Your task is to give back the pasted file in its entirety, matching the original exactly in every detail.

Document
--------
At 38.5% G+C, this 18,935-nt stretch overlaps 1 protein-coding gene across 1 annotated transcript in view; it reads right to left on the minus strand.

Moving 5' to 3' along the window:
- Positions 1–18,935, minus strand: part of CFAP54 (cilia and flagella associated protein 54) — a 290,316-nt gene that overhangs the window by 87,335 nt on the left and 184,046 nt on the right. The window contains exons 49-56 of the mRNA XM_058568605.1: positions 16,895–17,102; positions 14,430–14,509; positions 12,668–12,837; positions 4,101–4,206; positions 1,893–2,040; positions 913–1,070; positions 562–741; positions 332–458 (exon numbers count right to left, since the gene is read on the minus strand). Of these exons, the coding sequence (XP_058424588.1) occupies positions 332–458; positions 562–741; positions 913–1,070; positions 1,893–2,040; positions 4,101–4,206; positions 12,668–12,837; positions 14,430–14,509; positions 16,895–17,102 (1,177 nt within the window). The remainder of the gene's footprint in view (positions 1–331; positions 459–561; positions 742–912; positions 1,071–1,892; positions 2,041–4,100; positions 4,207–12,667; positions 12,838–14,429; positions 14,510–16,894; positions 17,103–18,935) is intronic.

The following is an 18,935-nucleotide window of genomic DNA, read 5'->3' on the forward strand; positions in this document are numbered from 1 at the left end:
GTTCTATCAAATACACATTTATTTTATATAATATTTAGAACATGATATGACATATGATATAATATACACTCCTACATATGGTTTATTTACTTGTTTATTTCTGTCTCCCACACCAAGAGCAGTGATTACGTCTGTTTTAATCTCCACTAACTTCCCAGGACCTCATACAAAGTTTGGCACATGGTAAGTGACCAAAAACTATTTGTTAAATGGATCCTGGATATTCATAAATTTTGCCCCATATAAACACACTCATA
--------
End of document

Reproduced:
At 38.5% G+C, this 18,935-nt stretch overlaps 1 protein-coding gene across 1 annotated transcript in view; it reads right to left on the minus strand.

Moving 5' to 3' along the window:
- Positions 1–18,935, minus strand: part of CFAP54 (cilia and flagella associated protein 54) — a 290,316-nt gene that overhangs the window by 87,335 nt on the left and 184,046 nt on the right. The window contains exons 49-56 of the mRNA XM_058568605.1: positions 16,895–17,102; positions 14,430–14,509; positions 12,668–12,837; positions 4,101–4,206; positions 1,893–2,040; positions 913–1,070; positions 562–741; positions 332–458 (exon numbers count right to left, since the gene is read on the minus strand). Of these exons, the coding sequence (XP_058424588.1) occupies positions 332–458; positions 562–741; positions 913–1,070; positions 1,893–2,040; positions 4,101–4,206; positions 12,668–12,837; positions 14,430–14,509; positions 16,895–17,102 (1,177 nt within the window). The remainder of the gene's footprint in view (positions 1–331; positions 459–561; positions 742–912; positions 1,071–1,892; positions 2,041–4,100; positions 4,207–12,667; positions 12,838–14,429; positions 14,510–16,894; positions 17,103–18,935) is intronic.

The following is an 18,935-nucleotide window of genomic DNA, read 5'->3' on the forward strand; positions in this document are numbered from 1 at the left end:
GTTCTATCAAATACACATTTATTTTATATAATATTTAGAACATGATATGACATATGATATAATATACACTCCTACATATGGTTTATTTACTTGTTTATTTCTGTCTCCCACACCAAGAGCAGTGATTACGTCTGTTTTAATCTCCACTAACTTCCCAGGACCTCATACAAAGTTTGGCACATGGTAAGTGACCAAAAACTATTTGTTAAATGGATCCTGGATATTCATAAATTTTGCCCCATATAAACACACTCATA